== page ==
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Three Conservative Ways to Play Global Growth

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Bob Carlson, through his leading financial advisory Retirement Watch, provides an independent source of expert information and advice on all the financial aspects of retirement. Here, he reviews a trio of funds that offer global diversification to a retirement portfolio.

We have global stock positions through WCM Focused International Growth (WCMRX). The fund is among the top performers in its category over most periods, according to Morningstar. Its management is very selective. The fund owns only 32 stocks of what it believes are great growth companies.

More from Bob Carlson: If You're in Retirement, It's Time to Emphasize Safety

For a stock to be added to the portfolio, the fund’s analysts must be convinced after rigorous analysis that the company is likely to sustain its growth. Then, WCMRX will hold a stock for years. About 39% of the fund is in the 10 largest positions. Of course, the fund isn’t immune to the global stock decline.

We also own global stocks through the closed-end fund Cohen & Steers Infrastructure (UTF). The fund invests in companies around the globe that are engaged in any kind of infrastructure business, such as pipelines, airports, railroads, utilities, cell towers and more.

The fund develops an outlook for the global economy as well as for different regions and countries. Then it seeks infrastructure investments that are likely to do well in those economic environments. Top industries in the fund recently were midstream pipeline companies, electric utilities, cell towers, railroads and airports.

The fund now is selling at a hefty 9.23% discount to net asset value, compared to its 6.53% average discount for the last six months. The fund uses almost 30% leverage. The recent distribution yield was 9.22%. The fund didn’t make any return of capital distributions the last two years.

See also: Three Plays on Driverless Cars: GM, Toyota, and Daimler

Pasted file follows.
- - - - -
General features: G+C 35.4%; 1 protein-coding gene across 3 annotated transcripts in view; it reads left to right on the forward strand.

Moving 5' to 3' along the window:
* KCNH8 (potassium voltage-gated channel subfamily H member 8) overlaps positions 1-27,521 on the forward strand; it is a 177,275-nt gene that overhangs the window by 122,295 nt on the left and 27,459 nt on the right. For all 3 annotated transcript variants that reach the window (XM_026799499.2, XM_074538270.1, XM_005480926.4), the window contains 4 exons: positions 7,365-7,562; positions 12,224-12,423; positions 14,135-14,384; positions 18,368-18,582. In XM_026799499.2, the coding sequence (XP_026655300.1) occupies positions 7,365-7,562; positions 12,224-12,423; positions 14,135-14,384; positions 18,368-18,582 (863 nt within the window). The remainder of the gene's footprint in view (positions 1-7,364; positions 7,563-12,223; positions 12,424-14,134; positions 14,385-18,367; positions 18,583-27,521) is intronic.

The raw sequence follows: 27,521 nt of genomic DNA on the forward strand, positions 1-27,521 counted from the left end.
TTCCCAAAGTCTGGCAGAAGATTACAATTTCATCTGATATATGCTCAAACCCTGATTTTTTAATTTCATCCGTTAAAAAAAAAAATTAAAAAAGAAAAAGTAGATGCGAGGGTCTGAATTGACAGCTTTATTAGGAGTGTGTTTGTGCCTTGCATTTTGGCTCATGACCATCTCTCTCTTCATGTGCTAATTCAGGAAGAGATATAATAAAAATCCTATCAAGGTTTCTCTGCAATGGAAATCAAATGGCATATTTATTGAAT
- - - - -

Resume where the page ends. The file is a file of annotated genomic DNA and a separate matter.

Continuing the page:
In our "Retirement Paycheck" portfolio, we added emerging market bonds through DoubleLine Emerging Markets Income (DBLEX). Emerging markets entered bear markets in early 2018 and appear to be at or near their bottoms.

I like DBLEX because it doesn’t try to follow an index, so it doesn’t own low quality securities or invest in weak economies simply because they’re in an index. It feels free to be heavily tilted toward a region when that seems best for its shareholders.

The fund also focuses on preserving principal instead of putting it at risk by reaching for higher yields. Also, the fund has a good record of managing currency risk. Since its inception in 2010, the fund has owned primarily bonds denominated in U.S. dollars. Shareholders haven’t taken the risk of fluctuating emerging market currencies.

DBLEX invests primarily in corporate bonds, not sovereign bonds. It looks for companies with improving financial positions that aren’t recognized yet by credit rating agencies or the markets. Its largest country positions recently were India, Brazil, Mexico, Chile and Panama.

The yield for the fund is up to 5.43%. The fund has two share classes. To avoid the $100,000 minimum investment of the DBLEX share class, buy the DLENX shares.

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